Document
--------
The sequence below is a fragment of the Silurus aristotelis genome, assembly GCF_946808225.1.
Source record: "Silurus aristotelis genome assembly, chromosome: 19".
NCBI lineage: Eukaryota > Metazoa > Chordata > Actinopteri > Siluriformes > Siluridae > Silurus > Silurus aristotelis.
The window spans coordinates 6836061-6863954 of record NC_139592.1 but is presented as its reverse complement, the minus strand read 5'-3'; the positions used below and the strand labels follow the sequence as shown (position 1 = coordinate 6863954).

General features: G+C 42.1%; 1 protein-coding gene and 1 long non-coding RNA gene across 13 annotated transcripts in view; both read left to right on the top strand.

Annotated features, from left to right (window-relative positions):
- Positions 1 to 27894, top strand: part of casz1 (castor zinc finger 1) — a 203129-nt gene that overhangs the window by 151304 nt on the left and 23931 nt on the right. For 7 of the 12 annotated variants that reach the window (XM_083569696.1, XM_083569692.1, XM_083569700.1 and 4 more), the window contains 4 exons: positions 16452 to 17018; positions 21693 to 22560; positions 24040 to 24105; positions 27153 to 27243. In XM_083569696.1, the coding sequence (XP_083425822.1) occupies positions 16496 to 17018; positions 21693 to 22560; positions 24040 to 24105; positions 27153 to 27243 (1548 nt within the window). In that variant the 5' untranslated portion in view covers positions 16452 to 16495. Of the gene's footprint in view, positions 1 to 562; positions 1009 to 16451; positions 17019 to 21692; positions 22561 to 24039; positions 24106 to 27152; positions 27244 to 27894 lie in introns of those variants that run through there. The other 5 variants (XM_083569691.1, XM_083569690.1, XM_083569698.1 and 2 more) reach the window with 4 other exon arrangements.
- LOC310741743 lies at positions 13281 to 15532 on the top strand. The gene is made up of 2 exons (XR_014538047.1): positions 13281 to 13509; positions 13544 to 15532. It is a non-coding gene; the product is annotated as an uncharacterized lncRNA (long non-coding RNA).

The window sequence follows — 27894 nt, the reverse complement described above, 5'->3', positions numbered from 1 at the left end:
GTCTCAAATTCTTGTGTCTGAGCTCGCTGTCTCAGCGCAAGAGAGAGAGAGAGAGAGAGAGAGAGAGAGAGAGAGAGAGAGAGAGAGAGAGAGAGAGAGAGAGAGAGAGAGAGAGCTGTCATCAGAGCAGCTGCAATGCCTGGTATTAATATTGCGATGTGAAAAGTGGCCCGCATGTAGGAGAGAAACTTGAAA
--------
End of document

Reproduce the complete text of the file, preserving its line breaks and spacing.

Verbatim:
The sequence below is a fragment of the Silurus aristotelis genome, assembly GCF_946808225.1.
Source record: "Silurus aristotelis genome assembly, chromosome: 19".
NCBI lineage: Eukaryota > Metazoa > Chordata > Actinopteri > Siluriformes > Siluridae > Silurus > Silurus aristotelis.
The window spans coordinates 6836061-6863954 of record NC_139592.1 but is presented as its reverse complement, the minus strand read 5'-3'; the positions used below and the strand labels follow the sequence as shown (position 1 = coordinate 6863954).

General features: G+C 42.1%; 1 protein-coding gene and 1 long non-coding RNA gene across 13 annotated transcripts in view; both read left to right on the top strand.

Annotated features, from left to right (window-relative positions):
- Positions 1 to 27894, top strand: part of casz1 (castor zinc finger 1) — a 203129-nt gene that overhangs the window by 151304 nt on the left and 23931 nt on the right. For 7 of the 12 annotated variants that reach the window (XM_083569696.1, XM_083569692.1, XM_083569700.1 and 4 more), the window contains 4 exons: positions 16452 to 17018; positions 21693 to 22560; positions 24040 to 24105; positions 27153 to 27243. In XM_083569696.1, the coding sequence (XP_083425822.1) occupies positions 16496 to 17018; positions 21693 to 22560; positions 24040 to 24105; positions 27153 to 27243 (1548 nt within the window). In that variant the 5' untranslated portion in view covers positions 16452 to 16495. Of the gene's footprint in view, positions 1 to 562; positions 1009 to 16451; positions 17019 to 21692; positions 22561 to 24039; positions 24106 to 27152; positions 27244 to 27894 lie in introns of those variants that run through there. The other 5 variants (XM_083569691.1, XM_083569690.1, XM_083569698.1 and 2 more) reach the window with 4 other exon arrangements.
- LOC310741743 lies at positions 13281 to 15532 on the top strand. The gene is made up of 2 exons (XR_014538047.1): positions 13281 to 13509; positions 13544 to 15532. It is a non-coding gene; the product is annotated as an uncharacterized lncRNA (long non-coding RNA).

The window sequence follows — 27894 nt, the reverse complement described above, 5'->3', positions numbered from 1 at the left end:
GTCTCAAATTCTTGTGTCTGAGCTCGCTGTCTCAGCGCAAGAGAGAGAGAGAGAGAGAGAGAGAGAGAGAGAGAGAGAGAGAGAGAGAGAGAGAGAGAGAGAGAGAGAGAGAGAGCTGTCATCAGAGCAGCTGCAATGCCTGGTATTAATATTGCGATGTGAAAAGTGGCCCGCATGTAGGAGAGAAACTTGAAA